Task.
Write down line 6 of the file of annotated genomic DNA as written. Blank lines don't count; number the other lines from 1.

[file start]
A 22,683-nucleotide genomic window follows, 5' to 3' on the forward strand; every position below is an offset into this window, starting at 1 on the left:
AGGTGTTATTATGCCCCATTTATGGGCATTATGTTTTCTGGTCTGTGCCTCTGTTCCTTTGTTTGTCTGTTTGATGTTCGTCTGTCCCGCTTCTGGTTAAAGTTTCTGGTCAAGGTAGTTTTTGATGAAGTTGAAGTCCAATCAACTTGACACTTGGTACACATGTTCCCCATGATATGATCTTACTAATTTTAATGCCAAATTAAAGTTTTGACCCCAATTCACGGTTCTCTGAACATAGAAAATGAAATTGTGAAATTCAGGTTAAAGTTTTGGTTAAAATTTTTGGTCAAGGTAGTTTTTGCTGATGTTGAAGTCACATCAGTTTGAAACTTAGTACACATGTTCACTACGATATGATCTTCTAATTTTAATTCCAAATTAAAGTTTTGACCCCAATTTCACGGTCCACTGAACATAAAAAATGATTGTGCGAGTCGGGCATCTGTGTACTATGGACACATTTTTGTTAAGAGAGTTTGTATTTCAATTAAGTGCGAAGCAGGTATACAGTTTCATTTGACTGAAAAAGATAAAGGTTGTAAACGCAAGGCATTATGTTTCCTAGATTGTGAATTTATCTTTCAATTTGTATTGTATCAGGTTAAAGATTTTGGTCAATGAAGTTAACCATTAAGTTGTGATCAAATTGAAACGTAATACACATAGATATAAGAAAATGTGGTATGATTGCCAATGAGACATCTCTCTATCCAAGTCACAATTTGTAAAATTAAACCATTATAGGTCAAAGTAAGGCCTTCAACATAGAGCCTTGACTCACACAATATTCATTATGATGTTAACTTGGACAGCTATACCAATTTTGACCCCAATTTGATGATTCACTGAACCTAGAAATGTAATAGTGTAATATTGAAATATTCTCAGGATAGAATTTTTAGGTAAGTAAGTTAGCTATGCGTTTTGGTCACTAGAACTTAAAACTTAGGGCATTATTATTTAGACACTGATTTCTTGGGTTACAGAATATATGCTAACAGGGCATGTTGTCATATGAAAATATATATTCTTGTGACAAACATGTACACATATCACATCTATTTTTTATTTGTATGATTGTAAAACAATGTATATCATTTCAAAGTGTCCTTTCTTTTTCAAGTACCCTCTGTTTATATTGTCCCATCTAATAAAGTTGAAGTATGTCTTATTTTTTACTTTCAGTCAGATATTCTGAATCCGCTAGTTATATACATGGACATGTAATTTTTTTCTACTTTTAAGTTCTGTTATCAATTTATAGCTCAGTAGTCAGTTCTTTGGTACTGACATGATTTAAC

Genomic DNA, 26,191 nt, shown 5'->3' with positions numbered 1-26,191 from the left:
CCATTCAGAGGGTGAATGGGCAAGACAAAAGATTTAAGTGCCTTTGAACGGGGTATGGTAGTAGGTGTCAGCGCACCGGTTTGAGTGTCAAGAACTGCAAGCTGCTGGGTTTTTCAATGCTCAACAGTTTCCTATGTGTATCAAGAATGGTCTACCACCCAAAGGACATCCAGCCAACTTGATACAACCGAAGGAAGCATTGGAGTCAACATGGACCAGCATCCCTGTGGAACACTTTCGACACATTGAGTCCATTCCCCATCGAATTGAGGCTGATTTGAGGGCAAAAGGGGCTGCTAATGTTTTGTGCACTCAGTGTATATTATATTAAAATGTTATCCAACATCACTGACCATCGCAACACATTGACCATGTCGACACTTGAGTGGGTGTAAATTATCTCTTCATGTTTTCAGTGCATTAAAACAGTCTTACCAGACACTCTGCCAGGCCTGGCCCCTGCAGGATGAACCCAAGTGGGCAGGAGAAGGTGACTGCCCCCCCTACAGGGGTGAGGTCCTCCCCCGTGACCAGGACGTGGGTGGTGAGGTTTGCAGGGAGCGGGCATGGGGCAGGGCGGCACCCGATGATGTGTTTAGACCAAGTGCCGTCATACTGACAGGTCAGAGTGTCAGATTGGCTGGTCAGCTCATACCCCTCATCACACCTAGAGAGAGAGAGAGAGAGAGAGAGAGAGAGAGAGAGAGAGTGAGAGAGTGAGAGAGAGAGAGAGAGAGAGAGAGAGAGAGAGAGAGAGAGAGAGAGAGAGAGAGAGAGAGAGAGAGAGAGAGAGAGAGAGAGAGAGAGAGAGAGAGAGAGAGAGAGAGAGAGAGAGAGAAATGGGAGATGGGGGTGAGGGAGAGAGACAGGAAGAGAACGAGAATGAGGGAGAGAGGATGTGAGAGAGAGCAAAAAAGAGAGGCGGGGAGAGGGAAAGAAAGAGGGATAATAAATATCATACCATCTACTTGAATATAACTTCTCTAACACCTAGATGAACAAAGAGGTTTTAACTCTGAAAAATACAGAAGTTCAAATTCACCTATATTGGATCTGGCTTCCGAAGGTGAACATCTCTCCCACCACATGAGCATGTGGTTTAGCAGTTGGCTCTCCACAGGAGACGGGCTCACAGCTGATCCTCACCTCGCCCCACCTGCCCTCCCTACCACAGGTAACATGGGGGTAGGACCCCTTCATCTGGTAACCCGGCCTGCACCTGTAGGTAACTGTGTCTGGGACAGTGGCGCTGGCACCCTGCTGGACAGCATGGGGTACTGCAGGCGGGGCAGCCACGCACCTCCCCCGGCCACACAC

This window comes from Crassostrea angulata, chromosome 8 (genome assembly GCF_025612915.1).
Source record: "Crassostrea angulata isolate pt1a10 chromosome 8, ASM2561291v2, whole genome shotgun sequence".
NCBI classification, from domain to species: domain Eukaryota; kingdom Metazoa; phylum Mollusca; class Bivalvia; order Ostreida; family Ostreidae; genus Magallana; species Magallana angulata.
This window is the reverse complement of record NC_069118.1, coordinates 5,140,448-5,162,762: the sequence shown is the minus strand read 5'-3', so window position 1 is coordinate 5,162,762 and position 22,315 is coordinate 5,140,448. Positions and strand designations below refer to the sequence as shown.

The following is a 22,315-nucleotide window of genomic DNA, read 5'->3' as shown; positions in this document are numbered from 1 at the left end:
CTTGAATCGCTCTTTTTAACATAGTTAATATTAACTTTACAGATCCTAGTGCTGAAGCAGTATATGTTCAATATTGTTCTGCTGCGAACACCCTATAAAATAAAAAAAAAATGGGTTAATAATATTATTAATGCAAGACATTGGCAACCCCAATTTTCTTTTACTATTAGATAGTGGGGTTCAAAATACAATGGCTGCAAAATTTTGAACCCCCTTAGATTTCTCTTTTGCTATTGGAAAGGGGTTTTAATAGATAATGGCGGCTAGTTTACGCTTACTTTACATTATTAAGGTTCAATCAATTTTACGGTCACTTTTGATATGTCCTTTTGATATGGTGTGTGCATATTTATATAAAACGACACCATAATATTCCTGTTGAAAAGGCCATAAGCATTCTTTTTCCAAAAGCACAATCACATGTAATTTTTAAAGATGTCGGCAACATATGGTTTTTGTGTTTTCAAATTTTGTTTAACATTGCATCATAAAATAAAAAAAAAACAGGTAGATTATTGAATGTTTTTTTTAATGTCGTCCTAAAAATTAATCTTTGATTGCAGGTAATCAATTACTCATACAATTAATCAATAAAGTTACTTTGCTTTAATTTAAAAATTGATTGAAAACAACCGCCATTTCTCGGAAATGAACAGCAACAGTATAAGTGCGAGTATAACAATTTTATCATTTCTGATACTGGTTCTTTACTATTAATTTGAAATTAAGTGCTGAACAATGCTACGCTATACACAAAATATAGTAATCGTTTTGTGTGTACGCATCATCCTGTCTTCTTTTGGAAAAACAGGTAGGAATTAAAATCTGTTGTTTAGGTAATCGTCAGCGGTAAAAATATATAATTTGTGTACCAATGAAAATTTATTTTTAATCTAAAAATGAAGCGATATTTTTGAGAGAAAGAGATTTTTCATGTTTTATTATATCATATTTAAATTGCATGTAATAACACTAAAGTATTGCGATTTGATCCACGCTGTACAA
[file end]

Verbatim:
Source record: "Crassostrea angulata isolate pt1a10 chromosome 8, ASM2561291v2, whole genome shotgun sequence".